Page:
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Subject: Re: [boost] [Boost-users] [Fit] formal review starts today
From: Paul Fultz II (pfultz2_at_[hidden])
Date: 2016-03-09 13:15:42

On Wednesday, March 9, 2016 at 2:13:54 AM UTC-6, work wrote:
> On 2016-03-09 18:34, paul Fultz wrote:
> >> On Tuesday, March 8, 2016 4:58 PM, Vladimir Batov
> >> <Vladimi..._at_[hidden] <javascript:>> wrote:
> >
> > Maybe I need a little more explanation of components in the Quick Start
> > Guide.
> > Perhaps, also, a comparison of writing some of the examples without
> > using the
> > library...
> I think that's an excellent idea.

I do a comparison of something similar here:

> >> ... a functor. I
> >> think it happens pretty much automatically.
> >
> > Well, the library provides help for that as well, because currently in
> > C++ you
> > can't pass generic functions to other functions, like this:
> >
> > std::accumulate(v.begin(), v.end(), 0, std::max); // Compile error
> > However, BOOST_FIT_LIFT will let you do that:
> >
> > std::accumulate(v.begin(), v.end(), 0, BOOST_FIT_LIFT(std::max));
> Isn't it resolved with
> std::accumulate(v.begin(), v.end(), 0, boost::bind(std::max<int>, _1,
> _2));
> Seems like std binders take care of the generic functions'
> "awkwardness". Am I missing anything?

Well the bind should be unnecessary. You should be able to write:

std::accumulate(v.begin(), v.end(), 0, &std::max<int>);

I guess this is not the best example. In generic code, you may not know that
the container is a container of ints, so by passing along
`BOOST_FIT_LIFT(std::max)`, the types will be deduced. There are other cases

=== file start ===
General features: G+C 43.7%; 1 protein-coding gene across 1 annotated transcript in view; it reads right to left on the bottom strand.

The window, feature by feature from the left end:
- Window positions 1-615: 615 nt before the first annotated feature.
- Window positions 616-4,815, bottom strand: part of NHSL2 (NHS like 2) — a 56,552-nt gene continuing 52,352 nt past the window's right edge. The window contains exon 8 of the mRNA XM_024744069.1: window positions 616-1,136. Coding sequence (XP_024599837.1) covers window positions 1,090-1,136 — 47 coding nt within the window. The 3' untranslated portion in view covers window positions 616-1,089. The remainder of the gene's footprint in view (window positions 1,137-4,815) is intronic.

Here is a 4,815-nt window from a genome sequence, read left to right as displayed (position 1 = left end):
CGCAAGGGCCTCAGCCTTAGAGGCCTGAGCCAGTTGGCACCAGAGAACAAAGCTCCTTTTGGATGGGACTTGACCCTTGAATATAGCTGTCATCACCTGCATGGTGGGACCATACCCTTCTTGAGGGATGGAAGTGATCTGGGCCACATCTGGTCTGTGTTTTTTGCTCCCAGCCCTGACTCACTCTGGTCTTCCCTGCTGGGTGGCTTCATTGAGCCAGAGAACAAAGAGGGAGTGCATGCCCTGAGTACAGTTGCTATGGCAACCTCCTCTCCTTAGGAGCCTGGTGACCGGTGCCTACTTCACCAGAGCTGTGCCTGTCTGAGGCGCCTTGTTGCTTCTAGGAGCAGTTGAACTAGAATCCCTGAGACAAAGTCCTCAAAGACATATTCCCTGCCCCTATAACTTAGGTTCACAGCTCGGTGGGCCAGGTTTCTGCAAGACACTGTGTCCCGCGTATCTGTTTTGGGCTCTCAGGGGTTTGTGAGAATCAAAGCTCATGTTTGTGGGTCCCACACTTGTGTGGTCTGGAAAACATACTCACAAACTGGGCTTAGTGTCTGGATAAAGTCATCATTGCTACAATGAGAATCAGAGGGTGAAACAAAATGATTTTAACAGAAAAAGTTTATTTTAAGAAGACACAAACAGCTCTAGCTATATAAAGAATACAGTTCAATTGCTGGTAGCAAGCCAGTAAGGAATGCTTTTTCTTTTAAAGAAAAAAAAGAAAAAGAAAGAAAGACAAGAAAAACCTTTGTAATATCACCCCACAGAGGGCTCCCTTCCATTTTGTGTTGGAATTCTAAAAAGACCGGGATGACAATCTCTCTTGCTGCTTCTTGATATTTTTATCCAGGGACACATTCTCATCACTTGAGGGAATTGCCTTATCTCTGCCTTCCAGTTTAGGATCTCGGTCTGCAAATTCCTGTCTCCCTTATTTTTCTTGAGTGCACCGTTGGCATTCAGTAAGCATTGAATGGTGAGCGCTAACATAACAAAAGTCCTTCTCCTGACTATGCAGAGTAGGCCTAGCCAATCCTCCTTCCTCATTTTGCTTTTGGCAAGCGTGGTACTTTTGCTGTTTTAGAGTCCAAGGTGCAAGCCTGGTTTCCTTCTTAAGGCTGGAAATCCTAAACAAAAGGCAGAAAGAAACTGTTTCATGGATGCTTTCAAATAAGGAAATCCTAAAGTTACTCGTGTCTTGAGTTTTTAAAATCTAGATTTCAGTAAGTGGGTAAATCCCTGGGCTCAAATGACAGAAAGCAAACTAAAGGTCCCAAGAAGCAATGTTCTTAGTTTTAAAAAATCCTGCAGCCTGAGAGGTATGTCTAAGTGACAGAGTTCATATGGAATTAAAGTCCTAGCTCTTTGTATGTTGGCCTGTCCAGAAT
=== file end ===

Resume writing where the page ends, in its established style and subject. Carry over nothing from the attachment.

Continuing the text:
where the types have to be deduced, because the type are either unknown to
callee or is called with different types. If it were an algorithm over
not everything will be `int`, so its not as easy as writing `std::max<int>`.

> >> "if we construct the class as a global variable"
> >>
> >> Should I be excited about it? Globals are often a royal pain. Do I
> >> want
> >
> >> to construct it a a global variable?
> >
> > Whats the pain about these Global variables? They are const, can be
> > namespaced, and work just like free functions. However, they do have
> > several
> > advantages.
> I much prefer creating things locally to minimize the scope and the
> potential for mis-use.

Well you create function globally, and these are just functions, the
same misuse that applies to functions applies here.

> If I (or someone) create something (an object),
> there is a potential desire to stick some stateful info/data into it.
> Then, the complexity snow-balls as it becomes a bottleneck in
> multi-threaded env.

These functions are initialized at compile-time and must be ConstCallable,
if data is added to the functions it must be initialized without
and cannot mutate the data when the function is called.


> >
> > First, by making them objects we can turn functions into first-class
> > citizens.
> Why can't I use the standard binders to achieve that?.. Or what do I
> gain by using Fit instead?

Bind is a simple form of lambda expressions, so you can express a lot with
lambda expressions. Futhermore, the library provides the lazy adaptor which
works just like std::bind with the addition of being constexpr-friendly.
However, there is a lot that you can't do with bind. You can't do
nor recursion nor projections with bind. Even though you can do composition
and partial application, there can be complications when dealing with nested
bind expressions. So sometimes, its better to have a component that can just
handle composition or just handle partial application. Also, bind cannot
handle variadiac parameters as well.

> > skipped considerable chunk...
> What I seem to hear is that Fit helps to overcome some plain-function
> limitations. I think you might want to consider highlighting what Fit
> adds compared to the standard binders. I felt that quite a few of your
> examples could be done using those binders. I might be wrong though.

I think it would be could idea to compare the library to the capabilities

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